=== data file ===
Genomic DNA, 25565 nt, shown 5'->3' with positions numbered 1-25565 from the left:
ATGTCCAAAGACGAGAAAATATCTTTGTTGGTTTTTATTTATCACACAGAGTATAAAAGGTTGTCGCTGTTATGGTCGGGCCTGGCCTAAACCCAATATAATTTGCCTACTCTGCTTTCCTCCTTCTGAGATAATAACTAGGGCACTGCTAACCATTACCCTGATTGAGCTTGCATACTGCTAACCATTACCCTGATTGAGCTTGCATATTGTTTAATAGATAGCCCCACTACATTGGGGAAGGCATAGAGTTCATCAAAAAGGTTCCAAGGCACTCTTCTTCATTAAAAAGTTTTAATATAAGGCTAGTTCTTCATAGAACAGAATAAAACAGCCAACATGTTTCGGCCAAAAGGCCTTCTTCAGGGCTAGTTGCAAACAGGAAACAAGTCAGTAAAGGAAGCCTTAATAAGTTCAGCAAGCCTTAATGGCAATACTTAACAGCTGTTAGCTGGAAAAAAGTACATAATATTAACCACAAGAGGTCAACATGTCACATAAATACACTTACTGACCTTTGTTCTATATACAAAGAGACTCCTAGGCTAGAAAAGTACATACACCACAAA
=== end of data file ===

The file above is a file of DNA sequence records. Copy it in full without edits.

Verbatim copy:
Genomic DNA, 25565 nt, shown 5'->3' with positions numbered 1-25565 from the left:
ATGTCCAAAGACGAGAAAATATCTTTGTTGGTTTTTATTTATCACACAGAGTATAAAAGGTTGTCGCTGTTATGGTCGGGCCTGGCCTAAACCCAATATAATTTGCCTACTCTGCTTTCCTCCTTCTGAGATAATAACTAGGGCACTGCTAACCATTACCCTGATTGAGCTTGCATACTGCTAACCATTACCCTGATTGAGCTTGCATATTGTTTAATAGATAGCCCCACTACATTGGGGAAGGCATAGAGTTCATCAAAAAGGTTCCAAGGCACTCTTCTTCATTAAAAAGTTTTAATATAAGGCTAGTTCTTCATAGAACAGAATAAAACAGCCAACATGTTTCGGCCAAAAGGCCTTCTTCAGGGCTAGTTGCAAACAGGAAACAAGTCAGTAAAGGAAGCCTTAATAAGTTCAGCAAGCCTTAATGGCAATACTTAACAGCTGTTAGCTGGAAAAAAGTACATAATATTAACCACAAGAGGTCAACATGTCACATAAATACACTTACTGACCTTTGTTCTATATACAAAGAGACTCCTAGGCTAGAAAAGTACATACACCACAAA